Amla Indian Gooseberry Phyllanthus Emblica Seeds
Amla Indian Gooseberry Phyllanthus Emblica Seeds

Amla Indian Gooseberry Phyllanthus Emblica Seeds

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Amla Indian Gooseberry Phyllanthus Emblica Seeds

15+ seeds of the glorious Phyllanthus Emblica.

It’s a real beauty and I got the seed swapping with a customer. Love barter!

Often called Amla or Indian Gooseberry, it’s also know by a heap of other names such as Emblica officinalis, Emblic myrobalan, Alama, Amloki and even Amritphala, which is Sanskrit for “Fruit of heaven” or “Nectar fruit”. It has a great tangy taste eaten fresh, and even cooler, if you drink water after eating a couple, the normal bland water, tastes really sweet?

No idea why, but very cool none the less!

It has a Vitamin C content of 445 mg/100g, (The highest in the world by weight!) and extremely high levels of other Antioxidants and Ellagitannins like Emblicacin A (37%), Emblicanin B (33%), Punigluconin (12%) and Pedunculagin (14%). It also contains Punicafolin, Phyllanemblinin A and HEAPS of other goodies including other Polyphenols, Flavonoids, Kaempferol, Ellagic acid and even Gallic Acid!

I made some awesome relish and pickles from the fruit as well as eating way more than is recommended fresh. Folks say that if you eat a whole heap of them fresh uncooked, you will temporarily lose your voice, just for a couple hours or so. It’s the tannins or something?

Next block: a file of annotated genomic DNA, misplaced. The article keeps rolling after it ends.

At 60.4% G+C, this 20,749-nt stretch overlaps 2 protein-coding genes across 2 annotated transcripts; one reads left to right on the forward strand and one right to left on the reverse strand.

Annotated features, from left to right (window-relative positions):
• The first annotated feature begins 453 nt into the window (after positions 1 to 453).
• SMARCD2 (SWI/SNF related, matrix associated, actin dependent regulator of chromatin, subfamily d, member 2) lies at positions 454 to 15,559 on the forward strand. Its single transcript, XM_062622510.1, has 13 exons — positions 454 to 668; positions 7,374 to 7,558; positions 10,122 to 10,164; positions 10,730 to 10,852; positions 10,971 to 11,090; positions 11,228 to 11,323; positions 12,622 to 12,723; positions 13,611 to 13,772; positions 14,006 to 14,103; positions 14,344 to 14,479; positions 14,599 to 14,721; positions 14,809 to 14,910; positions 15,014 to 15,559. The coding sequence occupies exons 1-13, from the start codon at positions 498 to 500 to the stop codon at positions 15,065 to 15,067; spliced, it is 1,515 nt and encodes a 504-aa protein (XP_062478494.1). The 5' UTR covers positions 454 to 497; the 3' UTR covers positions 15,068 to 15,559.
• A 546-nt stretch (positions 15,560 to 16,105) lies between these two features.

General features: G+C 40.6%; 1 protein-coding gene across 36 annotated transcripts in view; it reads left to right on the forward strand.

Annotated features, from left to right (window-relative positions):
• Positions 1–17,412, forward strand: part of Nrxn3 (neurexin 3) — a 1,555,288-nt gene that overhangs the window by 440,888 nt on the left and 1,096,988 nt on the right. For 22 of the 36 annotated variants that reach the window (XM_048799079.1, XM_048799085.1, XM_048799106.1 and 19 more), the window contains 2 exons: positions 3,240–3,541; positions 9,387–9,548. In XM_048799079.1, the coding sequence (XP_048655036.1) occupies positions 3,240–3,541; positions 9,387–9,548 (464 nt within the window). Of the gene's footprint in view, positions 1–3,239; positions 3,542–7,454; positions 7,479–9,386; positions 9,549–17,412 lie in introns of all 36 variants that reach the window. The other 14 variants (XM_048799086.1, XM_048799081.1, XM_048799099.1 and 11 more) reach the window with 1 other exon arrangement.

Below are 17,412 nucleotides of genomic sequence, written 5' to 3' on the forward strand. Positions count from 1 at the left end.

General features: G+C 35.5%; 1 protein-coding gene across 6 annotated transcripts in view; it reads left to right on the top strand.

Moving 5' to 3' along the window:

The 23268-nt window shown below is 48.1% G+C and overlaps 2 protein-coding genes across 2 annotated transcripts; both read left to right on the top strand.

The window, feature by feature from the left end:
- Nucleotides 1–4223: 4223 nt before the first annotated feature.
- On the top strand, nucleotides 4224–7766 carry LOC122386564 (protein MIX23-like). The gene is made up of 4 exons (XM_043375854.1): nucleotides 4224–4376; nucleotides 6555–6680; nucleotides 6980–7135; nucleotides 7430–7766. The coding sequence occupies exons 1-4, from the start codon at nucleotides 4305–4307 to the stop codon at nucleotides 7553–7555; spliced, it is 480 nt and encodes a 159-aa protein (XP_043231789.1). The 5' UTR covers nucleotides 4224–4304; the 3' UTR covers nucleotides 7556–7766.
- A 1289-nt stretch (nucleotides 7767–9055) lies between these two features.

Turns out that’s totally true…. (I did eat 20-30 one after another over about 15minutes….)

No noticed or reported effects on the larynx when cooked, and it was just a temporary effect which I have to admit was kinda cool.

Various parts of the plant have been used forever, and are still used today treat a range of diseases, but the most important and powerful part according to Ayurveda is the fruit. The fruit is used either alone or in combination with other plants to treat many ailments such as common cold, fever, as a diuretic, laxative, liver tonic, refrigerant, stomachic, restorative, alterative, antipyretic, anti-inflammatory, hair tonic and baldness prevention, to prevent peptic ulcer and dyspepsia, and as a general digestive aid. Studies have shown that Alma possesses antipyretic, analgesic, antitussive, antiatherogenic, adaptogenic, cardioprotective, gastroprotective, antianemia, antihypercholesterolemia, wound healing, antidiarrheal, antiatherosclerotic, hepatoprotective, nephroprotective, and neuroprotective properties.

It’s a cool looking little tree, it produces masses of fruit, the fruit taste great, it’s a traditional Ayurveda medicinal.

What more could you want?

Well worth having, and I have started 39 of them myself from these same seeds. (I planted 50 seeds in pots, watered and waited. Took 3-8weeks for them all to strike.)

*EDIT* These are fresh seeds and strike rates were about the same. Mine are still not big enough to fruit yet unfortunately. ūüôĀ